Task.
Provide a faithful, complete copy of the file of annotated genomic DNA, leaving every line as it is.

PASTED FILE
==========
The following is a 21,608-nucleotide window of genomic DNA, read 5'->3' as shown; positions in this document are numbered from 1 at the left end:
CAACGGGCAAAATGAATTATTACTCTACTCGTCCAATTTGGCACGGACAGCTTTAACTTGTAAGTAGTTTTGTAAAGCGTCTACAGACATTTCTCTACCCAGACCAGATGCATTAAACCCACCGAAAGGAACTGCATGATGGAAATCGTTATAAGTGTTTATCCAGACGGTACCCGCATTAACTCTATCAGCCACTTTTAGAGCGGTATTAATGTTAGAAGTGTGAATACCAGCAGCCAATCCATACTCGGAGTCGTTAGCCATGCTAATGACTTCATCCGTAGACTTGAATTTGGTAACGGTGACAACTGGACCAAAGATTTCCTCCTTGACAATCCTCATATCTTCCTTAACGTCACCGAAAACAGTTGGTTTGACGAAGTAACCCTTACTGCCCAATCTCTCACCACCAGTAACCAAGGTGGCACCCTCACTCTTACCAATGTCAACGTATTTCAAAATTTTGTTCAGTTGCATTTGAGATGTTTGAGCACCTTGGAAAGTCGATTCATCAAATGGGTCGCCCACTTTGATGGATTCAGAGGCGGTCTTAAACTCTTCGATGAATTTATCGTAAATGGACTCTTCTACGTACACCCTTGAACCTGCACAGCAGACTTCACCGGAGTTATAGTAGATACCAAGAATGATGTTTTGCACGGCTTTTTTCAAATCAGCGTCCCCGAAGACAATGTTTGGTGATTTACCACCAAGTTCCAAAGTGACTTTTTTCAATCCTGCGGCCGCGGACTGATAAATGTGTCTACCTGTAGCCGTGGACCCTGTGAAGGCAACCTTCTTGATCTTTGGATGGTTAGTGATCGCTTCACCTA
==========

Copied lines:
The following is a 21,608-nucleotide window of genomic DNA, read 5'->3' as shown; positions in this document are numbered from 1 at the left end:
CAACGGGCAAAATGAATTATTACTCTACTCGTCCAATTTGGCACGGACAGCTTTAACTTGTAAGTAGTTTTGTAAAGCGTCTACAGACATTTCTCTACCCAGACCAGATGCATTAAACCCACCGAAAGGAACTGCATGATGGAAATCGTTATAAGTGTTTATCCAGACGGTACCCGCATTAACTCTATCAGCCACTTTTAGAGCGGTATTAATGTTAGAAGTGTGAATACCAGCAGCCAATCCATACTCGGAGTCGTTAGCCATGCTAATGACTTCATCCGTAGACTTGAATTTGGTAACGGTGACAACTGGACCAAAGATTTCCTCCTTGACAATCCTCATATCTTCCTTAACGTCACCGAAAACAGTTGGTTTGACGAAGTAACCCTTACTGCCCAATCTCTCACCACCAGTAACCAAGGTGGCACCCTCACTCTTACCAATGTCAACGTATTTCAAAATTTTGTTCAGTTGCATTTGAGATGTTTGAGCACCTTGGAAAGTCGATTCATCAAATGGGTCGCCCACTTTGATGGATTCAGAGGCGGTCTTAAACTCTTCGATGAATTTATCGTAAATGGACTCTTCTACGTACACCCTTGAACCTGCACAGCAGACTTCACCGGAGTTATAGTAGATACCAAGAATGATGTTTTGCACGGCTTTTTTCAAATCAGCGTCCCCGAAGACAATGTTTGGTGATTTACCACCAAGTTCCAAAGTGACTTTTTTCAATCCTGCGGCCGCGGACTGATAAATGTGTCTACCTGTAGCCGTGGACCCTGTGAAGGCAACCTTCTTGATCTTTGGATGGTTAGTGATCGCTTCACCTA